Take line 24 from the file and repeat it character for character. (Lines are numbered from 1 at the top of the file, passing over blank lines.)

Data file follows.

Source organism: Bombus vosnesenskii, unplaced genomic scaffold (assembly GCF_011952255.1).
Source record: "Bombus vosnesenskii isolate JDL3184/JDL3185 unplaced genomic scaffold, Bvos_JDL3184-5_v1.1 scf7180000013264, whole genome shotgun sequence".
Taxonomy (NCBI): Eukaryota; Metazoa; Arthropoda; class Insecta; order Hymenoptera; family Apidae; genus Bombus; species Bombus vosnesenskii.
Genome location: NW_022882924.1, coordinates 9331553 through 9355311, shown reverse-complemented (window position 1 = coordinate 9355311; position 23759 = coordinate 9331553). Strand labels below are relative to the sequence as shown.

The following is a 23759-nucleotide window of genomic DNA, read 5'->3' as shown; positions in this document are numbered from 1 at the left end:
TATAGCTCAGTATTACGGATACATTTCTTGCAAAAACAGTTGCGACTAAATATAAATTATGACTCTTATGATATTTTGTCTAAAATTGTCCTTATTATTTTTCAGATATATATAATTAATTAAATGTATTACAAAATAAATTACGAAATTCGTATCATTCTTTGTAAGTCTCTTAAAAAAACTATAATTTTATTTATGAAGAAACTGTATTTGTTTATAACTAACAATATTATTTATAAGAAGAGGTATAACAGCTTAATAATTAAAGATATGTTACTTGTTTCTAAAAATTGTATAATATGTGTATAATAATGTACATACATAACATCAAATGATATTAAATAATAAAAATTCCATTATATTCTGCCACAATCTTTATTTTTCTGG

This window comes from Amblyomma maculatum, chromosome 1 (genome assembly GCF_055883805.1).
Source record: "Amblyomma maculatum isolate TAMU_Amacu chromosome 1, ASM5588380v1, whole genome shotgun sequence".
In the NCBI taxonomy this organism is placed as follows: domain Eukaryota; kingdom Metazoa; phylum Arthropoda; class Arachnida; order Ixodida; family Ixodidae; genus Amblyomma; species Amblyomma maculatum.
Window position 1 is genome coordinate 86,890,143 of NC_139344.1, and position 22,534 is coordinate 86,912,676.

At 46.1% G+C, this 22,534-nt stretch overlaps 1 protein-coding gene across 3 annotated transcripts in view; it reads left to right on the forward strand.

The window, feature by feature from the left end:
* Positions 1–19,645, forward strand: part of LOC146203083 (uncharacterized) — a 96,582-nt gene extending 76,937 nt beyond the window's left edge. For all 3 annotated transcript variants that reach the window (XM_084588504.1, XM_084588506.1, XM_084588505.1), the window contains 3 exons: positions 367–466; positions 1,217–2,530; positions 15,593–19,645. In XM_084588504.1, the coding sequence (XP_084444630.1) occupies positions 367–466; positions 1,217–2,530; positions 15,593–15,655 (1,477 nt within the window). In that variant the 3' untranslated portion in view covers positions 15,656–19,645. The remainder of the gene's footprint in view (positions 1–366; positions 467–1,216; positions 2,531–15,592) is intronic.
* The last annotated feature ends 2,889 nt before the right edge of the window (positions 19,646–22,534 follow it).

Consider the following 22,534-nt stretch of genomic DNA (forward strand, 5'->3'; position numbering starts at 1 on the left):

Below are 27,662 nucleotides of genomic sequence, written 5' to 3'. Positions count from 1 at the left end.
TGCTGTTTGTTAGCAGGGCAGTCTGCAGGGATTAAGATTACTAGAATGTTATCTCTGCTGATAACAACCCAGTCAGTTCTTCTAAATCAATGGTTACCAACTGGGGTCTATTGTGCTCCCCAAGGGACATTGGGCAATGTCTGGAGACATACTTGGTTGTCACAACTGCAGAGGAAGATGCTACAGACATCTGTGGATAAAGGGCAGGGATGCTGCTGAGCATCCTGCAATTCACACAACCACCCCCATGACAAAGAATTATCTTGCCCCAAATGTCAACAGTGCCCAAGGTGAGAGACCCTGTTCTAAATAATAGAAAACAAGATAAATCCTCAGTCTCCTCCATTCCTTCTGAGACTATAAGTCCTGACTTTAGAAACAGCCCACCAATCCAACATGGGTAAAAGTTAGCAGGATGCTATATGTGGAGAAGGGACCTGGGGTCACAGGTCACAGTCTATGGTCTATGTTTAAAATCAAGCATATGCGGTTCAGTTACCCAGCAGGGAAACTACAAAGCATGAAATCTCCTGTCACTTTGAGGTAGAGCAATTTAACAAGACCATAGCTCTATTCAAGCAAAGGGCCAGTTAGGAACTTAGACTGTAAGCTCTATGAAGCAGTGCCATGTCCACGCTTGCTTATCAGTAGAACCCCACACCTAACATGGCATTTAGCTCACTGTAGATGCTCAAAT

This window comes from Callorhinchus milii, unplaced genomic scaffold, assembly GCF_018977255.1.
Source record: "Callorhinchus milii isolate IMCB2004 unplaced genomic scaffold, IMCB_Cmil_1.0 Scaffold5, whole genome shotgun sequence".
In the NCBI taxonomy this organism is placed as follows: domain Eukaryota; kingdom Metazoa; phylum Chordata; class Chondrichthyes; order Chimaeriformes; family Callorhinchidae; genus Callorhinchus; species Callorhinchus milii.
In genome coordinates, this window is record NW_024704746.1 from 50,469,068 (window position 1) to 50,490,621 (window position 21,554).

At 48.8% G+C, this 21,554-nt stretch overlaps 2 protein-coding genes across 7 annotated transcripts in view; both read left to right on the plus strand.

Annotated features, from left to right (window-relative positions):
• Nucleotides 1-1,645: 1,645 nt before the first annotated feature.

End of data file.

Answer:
• Nucleotides 1-1,645: 1,645 nt before the first annotated feature.